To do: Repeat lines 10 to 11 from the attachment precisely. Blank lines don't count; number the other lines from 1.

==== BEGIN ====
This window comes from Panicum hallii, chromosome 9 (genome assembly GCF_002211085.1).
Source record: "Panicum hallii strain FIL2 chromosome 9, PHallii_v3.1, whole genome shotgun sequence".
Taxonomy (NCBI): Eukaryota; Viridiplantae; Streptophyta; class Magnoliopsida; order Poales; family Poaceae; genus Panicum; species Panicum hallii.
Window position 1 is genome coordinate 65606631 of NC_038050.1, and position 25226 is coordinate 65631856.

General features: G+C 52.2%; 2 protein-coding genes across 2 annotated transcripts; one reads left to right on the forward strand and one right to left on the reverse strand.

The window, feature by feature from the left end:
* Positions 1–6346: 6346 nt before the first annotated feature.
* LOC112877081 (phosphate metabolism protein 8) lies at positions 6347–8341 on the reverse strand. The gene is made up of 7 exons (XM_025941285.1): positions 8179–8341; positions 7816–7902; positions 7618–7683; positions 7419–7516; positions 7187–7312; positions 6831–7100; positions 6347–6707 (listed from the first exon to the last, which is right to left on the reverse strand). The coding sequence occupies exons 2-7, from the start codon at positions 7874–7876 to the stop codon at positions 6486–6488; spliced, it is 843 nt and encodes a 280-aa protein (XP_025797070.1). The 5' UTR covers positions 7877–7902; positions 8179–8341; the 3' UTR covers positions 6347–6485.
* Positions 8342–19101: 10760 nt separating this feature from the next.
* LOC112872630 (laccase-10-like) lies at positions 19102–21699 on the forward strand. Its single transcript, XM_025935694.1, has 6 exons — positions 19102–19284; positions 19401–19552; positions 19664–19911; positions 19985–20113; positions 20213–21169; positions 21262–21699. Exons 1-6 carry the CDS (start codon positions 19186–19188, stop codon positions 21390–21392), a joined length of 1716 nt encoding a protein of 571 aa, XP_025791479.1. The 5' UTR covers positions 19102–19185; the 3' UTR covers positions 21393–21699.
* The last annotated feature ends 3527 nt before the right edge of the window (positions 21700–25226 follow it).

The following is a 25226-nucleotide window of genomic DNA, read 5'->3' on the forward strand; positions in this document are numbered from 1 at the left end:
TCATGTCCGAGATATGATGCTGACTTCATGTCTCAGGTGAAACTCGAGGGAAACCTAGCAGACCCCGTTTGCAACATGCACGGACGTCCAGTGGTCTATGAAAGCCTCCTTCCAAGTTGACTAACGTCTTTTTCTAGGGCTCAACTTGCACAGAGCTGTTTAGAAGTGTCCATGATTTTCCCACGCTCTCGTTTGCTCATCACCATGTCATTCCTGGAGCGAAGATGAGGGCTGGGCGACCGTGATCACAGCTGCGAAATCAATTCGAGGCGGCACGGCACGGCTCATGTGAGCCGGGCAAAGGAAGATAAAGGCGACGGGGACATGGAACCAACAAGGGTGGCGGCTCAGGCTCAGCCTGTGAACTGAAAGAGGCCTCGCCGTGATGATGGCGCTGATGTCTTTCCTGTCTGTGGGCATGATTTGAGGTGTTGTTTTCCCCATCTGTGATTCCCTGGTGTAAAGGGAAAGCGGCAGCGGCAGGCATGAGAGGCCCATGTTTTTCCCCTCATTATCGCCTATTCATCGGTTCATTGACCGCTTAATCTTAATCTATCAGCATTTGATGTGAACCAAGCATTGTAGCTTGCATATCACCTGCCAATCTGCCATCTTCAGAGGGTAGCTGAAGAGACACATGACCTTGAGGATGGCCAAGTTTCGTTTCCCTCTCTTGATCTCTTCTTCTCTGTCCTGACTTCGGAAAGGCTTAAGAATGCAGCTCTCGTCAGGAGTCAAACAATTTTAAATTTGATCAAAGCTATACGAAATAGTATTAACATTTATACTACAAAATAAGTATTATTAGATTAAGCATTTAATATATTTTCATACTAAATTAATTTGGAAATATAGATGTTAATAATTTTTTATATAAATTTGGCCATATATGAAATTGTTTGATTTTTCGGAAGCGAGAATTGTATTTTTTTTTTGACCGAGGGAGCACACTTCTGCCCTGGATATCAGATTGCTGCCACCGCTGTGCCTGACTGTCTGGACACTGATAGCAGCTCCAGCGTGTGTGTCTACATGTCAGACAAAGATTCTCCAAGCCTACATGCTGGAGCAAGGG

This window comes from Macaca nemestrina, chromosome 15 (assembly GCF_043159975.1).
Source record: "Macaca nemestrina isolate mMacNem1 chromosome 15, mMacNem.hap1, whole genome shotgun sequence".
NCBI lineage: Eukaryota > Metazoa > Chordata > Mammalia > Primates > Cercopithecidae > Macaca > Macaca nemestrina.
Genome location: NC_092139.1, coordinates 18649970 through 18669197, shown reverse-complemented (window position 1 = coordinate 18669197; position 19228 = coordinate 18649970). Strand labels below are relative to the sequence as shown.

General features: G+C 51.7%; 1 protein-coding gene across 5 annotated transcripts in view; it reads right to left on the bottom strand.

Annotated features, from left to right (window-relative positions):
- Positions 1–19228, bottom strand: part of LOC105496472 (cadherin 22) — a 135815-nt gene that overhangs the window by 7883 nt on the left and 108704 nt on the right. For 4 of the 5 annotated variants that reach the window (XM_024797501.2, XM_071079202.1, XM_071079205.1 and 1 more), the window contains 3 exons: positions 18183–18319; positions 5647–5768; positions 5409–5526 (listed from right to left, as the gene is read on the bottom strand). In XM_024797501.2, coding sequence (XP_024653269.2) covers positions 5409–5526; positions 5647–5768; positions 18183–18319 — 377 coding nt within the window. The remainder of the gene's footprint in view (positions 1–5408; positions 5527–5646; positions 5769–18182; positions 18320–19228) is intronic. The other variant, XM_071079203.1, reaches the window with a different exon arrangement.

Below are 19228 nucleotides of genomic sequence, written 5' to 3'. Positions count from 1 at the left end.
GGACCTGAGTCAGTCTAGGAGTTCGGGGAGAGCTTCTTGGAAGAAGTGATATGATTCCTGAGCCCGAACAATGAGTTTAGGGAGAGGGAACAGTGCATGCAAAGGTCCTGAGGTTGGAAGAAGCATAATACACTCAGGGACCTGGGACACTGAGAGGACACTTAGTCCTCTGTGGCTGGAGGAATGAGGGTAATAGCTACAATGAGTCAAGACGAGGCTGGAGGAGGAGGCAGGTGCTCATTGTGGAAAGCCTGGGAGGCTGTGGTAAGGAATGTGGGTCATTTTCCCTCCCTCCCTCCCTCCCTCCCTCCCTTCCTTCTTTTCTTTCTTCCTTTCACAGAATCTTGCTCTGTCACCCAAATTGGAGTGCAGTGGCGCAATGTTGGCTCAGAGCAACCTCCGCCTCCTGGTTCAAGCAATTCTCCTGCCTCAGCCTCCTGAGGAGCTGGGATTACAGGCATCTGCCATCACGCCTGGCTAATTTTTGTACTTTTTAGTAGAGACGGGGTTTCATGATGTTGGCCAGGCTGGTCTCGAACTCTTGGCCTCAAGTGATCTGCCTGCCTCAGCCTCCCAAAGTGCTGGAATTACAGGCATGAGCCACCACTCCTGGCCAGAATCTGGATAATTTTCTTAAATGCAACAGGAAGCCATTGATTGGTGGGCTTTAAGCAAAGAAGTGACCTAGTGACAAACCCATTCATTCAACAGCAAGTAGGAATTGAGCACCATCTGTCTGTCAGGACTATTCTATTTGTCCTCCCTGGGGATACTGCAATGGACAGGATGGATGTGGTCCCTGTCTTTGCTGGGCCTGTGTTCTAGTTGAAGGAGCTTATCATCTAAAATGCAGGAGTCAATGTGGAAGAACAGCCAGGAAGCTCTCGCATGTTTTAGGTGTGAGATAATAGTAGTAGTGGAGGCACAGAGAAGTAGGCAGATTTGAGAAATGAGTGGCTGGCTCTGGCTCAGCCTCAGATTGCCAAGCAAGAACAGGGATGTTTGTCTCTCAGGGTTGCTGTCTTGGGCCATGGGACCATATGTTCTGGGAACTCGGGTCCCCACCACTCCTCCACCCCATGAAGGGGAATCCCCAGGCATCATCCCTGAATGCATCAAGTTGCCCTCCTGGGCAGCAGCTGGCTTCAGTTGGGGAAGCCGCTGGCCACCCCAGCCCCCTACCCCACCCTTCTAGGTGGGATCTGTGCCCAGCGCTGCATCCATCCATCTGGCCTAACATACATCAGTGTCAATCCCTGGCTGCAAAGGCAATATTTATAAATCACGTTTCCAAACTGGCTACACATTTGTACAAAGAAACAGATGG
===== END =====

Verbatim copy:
* LOC112872630 (laccase-10-like) lies at positions 19102–21699 on the forward strand. Its single transcript, XM_025935694.1, has 6 exons — positions 19102–19284; positions 19401–19552; positions 19664–19911; positions 19985–20113; positions 20213–21169; positions 21262–21699. Exons 1-6 carry the CDS (start codon positions 19186–19188, stop codon positions 21390–21392), a joined length of 1716 nt encoding a protein of 571 aa, XP_025791479.1. The 5' UTR covers positions 19102–19185; the 3' UTR covers positions 21393–21699.
* The last annotated feature ends 3527 nt before the right edge of the window (positions 21700–25226 follow it).